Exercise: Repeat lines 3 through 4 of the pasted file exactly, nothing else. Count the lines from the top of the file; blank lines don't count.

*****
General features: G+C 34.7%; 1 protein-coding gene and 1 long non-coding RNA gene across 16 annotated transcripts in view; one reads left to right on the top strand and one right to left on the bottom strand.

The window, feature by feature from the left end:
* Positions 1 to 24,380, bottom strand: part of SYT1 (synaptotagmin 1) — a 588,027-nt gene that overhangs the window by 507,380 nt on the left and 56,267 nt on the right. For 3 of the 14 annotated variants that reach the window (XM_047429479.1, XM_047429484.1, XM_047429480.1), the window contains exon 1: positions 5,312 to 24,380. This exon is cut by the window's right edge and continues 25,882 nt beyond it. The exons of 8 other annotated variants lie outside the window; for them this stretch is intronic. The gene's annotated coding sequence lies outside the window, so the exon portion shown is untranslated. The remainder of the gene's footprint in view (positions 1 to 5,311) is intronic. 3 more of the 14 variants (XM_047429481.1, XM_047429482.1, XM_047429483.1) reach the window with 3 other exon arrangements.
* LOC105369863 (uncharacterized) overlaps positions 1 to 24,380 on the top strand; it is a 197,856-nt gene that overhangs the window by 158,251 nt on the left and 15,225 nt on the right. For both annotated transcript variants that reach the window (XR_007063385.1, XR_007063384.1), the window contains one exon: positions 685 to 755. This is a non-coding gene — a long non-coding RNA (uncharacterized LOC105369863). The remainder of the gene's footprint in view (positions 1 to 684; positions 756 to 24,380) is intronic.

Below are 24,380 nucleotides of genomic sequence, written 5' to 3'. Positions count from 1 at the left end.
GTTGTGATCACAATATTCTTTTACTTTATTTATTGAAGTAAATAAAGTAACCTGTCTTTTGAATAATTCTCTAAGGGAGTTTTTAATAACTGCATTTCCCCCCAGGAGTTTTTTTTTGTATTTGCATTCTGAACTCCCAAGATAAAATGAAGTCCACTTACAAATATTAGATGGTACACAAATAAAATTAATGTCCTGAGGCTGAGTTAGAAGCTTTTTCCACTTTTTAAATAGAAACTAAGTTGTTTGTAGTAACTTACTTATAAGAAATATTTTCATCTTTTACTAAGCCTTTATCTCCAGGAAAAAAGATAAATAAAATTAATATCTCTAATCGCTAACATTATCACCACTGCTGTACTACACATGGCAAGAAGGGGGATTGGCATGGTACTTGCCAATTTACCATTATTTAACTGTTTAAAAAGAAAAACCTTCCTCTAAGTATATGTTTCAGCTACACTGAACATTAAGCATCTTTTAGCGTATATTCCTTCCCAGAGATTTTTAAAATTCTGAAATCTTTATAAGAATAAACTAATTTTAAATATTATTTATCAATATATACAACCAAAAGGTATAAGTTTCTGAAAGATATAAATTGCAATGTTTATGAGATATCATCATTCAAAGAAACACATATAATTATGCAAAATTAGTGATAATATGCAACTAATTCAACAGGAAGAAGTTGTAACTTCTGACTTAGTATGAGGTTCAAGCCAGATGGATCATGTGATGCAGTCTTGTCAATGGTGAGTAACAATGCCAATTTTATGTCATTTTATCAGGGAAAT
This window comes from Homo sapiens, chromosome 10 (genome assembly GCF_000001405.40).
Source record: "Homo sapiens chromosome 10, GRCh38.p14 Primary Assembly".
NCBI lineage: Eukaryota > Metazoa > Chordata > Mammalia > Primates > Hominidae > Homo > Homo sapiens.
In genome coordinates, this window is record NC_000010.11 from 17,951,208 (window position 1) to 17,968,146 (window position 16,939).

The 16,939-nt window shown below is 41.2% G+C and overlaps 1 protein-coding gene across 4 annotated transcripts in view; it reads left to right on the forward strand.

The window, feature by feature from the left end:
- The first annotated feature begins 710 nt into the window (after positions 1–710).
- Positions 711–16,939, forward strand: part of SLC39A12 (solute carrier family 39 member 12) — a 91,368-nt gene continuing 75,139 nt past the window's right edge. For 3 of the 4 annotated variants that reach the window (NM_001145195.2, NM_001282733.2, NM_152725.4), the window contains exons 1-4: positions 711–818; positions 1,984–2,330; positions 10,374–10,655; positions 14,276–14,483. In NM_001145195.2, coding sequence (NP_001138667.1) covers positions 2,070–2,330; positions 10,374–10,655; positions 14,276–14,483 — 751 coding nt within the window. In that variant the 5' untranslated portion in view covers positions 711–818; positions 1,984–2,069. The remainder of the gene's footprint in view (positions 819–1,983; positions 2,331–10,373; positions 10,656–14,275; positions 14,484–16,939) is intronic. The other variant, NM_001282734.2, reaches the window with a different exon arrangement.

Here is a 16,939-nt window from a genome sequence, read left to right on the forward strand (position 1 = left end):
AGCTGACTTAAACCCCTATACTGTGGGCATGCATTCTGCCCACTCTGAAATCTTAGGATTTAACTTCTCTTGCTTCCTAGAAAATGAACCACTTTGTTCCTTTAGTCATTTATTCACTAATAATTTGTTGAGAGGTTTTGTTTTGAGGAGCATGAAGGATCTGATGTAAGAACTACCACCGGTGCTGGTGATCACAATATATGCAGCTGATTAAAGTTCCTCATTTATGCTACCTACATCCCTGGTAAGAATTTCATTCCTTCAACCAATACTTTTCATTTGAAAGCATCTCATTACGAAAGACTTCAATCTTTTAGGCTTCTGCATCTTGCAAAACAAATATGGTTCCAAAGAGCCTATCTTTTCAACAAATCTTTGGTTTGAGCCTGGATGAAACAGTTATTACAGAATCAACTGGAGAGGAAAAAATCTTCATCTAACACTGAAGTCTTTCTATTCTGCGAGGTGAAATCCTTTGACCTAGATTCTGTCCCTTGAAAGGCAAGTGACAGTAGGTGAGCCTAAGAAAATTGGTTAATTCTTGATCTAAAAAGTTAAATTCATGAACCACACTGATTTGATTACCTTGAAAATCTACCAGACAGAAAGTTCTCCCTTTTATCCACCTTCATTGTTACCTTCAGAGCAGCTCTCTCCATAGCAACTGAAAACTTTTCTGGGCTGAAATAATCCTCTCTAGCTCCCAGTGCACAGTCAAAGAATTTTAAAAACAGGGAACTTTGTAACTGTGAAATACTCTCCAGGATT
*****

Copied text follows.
* Positions 1 to 24,380, bottom strand: part of SYT1 (synaptotagmin 1) — a 588,027-nt gene that overhangs the window by 507,380 nt on the left and 56,267 nt on the right. For 3 of the 14 annotated variants that reach the window (XM_047429479.1, XM_047429484.1, XM_047429480.1), the window contains exon 1: positions 5,312 to 24,380. This exon is cut by the window's right edge and continues 25,882 nt beyond it. The exons of 8 other annotated variants lie outside the window; for them this stretch is intronic. The gene's annotated coding sequence lies outside the window, so the exon portion shown is untranslated. The remainder of the gene's footprint in view (positions 1 to 5,311) is intronic. 3 more of the 14 variants (XM_047429481.1, XM_047429482.1, XM_047429483.1) reach the window with 3 other exon arrangements.
* LOC105369863 (uncharacterized) overlaps positions 1 to 24,380 on the top strand; it is a 197,856-nt gene that overhangs the window by 158,251 nt on the left and 15,225 nt on the right. For both annotated transcript variants that reach the window (XR_007063385.1, XR_007063384.1), the window contains one exon: positions 685 to 755. This is a non-coding gene — a long non-coding RNA (uncharacterized LOC105369863). The remainder of the gene's footprint in view (positions 1 to 684; positions 756 to 24,380) is intronic.